#7 Washout & Drainage Project

One area on the golf course that is classic for washing out and creating unusual mounds is located on hole #7. If you look at the first picture you will see a bare soil area where the sod has been removed. This area was previously a 2' elevated mound with sod intact. It looked similar to a water bubble. The cause for the elevation in the turf is caused primarily from ground squirrels and poor drainage. Initially the ground squirrel would dig its tunnels throughout the native areas and into the golf course rough. These tunnels would end at the rough/fairway line. This is because the fairways are sand capped and the rough is soil based. The ground squirrels cannot dig in the sand because the tunnel immediately collapses. The inability to dig in the sand causes them to turn around in their existing tunnel and begin with a new route. All of their digging creates very hollow and bumpy rough perimeters. Looking at a few of these photos you can tell that the slope on hole #7 declines severely from left to right. With the rain that occurred previous to this project, the water would heavily build and run throughout the ground squirrel tunnels, depositing large amounts of sediment down the declining slope. This event would create the 2' mounds that are present on the left side of #7. The problem was then fixed by simply removing and regrading the large mound with the addition of a long drain line running diagonally across the slope and into the nearest catch basin. This problem has been seen on a few areas on the golf course and the same methods are used to fix the issue.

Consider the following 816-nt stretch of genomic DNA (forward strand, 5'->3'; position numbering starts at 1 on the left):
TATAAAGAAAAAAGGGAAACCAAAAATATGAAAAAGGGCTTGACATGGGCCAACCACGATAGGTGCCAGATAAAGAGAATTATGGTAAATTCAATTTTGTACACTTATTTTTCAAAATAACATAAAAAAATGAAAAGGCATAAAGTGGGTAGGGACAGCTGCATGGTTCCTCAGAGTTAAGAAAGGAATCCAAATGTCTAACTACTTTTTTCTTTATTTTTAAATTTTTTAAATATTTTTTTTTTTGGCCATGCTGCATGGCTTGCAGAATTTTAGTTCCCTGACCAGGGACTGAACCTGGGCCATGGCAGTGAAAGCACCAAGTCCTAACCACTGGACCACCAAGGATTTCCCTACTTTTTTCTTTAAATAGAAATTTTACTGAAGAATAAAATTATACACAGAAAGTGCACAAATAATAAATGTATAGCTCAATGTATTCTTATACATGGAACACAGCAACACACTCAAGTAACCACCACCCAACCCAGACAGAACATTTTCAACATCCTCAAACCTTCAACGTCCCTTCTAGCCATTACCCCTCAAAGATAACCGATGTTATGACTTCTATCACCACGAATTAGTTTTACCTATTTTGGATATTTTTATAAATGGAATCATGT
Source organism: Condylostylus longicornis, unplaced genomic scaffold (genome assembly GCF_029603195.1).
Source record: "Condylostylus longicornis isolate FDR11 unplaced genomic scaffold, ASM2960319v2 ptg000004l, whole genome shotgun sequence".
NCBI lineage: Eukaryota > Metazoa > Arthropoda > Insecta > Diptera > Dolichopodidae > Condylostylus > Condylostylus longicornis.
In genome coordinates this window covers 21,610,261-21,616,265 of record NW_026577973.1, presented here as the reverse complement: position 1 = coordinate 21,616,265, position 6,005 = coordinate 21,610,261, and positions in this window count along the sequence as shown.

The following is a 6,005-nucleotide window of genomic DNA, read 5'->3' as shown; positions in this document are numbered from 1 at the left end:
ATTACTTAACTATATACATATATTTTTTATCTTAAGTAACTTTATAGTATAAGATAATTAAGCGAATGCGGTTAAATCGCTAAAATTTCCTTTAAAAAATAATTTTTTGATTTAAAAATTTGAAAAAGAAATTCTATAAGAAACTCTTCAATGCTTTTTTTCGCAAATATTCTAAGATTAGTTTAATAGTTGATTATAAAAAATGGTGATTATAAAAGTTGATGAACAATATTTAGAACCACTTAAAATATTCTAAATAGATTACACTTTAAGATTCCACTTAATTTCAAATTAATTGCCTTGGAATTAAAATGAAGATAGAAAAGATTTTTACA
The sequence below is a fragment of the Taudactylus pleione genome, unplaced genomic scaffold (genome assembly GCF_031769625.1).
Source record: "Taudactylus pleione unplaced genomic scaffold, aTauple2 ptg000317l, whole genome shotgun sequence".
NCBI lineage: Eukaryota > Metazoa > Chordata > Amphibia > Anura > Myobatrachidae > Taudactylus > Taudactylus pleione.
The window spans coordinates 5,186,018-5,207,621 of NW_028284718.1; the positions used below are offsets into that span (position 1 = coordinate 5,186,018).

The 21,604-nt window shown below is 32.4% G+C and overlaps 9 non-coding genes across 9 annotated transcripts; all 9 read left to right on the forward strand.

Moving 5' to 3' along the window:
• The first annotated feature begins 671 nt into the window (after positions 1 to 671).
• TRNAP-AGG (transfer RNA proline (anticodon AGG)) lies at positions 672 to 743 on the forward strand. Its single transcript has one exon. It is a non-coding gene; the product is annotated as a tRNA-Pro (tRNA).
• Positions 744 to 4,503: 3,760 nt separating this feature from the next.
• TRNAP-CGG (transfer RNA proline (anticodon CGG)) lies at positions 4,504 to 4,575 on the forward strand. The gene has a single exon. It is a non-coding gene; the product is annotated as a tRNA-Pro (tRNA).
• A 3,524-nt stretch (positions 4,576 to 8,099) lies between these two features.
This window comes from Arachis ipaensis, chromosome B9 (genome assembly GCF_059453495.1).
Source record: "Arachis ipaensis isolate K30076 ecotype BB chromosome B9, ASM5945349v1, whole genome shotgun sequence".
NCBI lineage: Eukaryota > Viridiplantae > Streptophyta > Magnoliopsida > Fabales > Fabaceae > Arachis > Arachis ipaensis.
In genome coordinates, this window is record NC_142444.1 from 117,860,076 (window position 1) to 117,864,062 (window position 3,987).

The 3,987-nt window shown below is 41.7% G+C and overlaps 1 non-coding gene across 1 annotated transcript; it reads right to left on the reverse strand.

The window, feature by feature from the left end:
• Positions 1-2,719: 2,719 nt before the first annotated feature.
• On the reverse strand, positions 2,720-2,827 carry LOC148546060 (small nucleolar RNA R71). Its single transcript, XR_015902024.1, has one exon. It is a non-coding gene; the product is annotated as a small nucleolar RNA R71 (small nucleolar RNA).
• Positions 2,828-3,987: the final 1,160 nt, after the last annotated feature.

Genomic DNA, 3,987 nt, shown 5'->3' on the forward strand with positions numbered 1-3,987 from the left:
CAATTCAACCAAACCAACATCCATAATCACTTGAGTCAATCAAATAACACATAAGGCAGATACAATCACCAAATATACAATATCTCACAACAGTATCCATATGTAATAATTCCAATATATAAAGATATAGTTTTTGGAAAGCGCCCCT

Tuesday, November 30, 2010

#4 Bunker Liner Project